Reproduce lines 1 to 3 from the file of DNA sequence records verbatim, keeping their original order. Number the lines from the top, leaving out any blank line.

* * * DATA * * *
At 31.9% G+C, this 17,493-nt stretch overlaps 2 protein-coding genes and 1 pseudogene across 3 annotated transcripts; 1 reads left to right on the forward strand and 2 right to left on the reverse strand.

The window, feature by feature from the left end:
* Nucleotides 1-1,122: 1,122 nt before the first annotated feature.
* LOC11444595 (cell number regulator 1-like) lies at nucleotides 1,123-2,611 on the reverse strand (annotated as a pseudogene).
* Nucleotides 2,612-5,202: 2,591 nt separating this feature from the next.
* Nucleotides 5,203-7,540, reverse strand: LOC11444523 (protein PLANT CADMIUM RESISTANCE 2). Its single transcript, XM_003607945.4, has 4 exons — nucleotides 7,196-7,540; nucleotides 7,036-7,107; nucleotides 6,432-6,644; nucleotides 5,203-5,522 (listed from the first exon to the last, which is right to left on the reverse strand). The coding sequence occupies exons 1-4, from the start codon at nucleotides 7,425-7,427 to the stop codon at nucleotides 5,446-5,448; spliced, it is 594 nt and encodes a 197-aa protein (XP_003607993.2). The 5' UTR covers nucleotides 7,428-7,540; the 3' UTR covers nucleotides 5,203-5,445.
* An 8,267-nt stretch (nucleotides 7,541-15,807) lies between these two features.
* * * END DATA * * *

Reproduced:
At 31.9% G+C, this 17,493-nt stretch overlaps 2 protein-coding genes and 1 pseudogene across 3 annotated transcripts; 1 reads left to right on the forward strand and 2 right to left on the reverse strand.

The window, feature by feature from the left end:
* Nucleotides 1-1,122: 1,122 nt before the first annotated feature.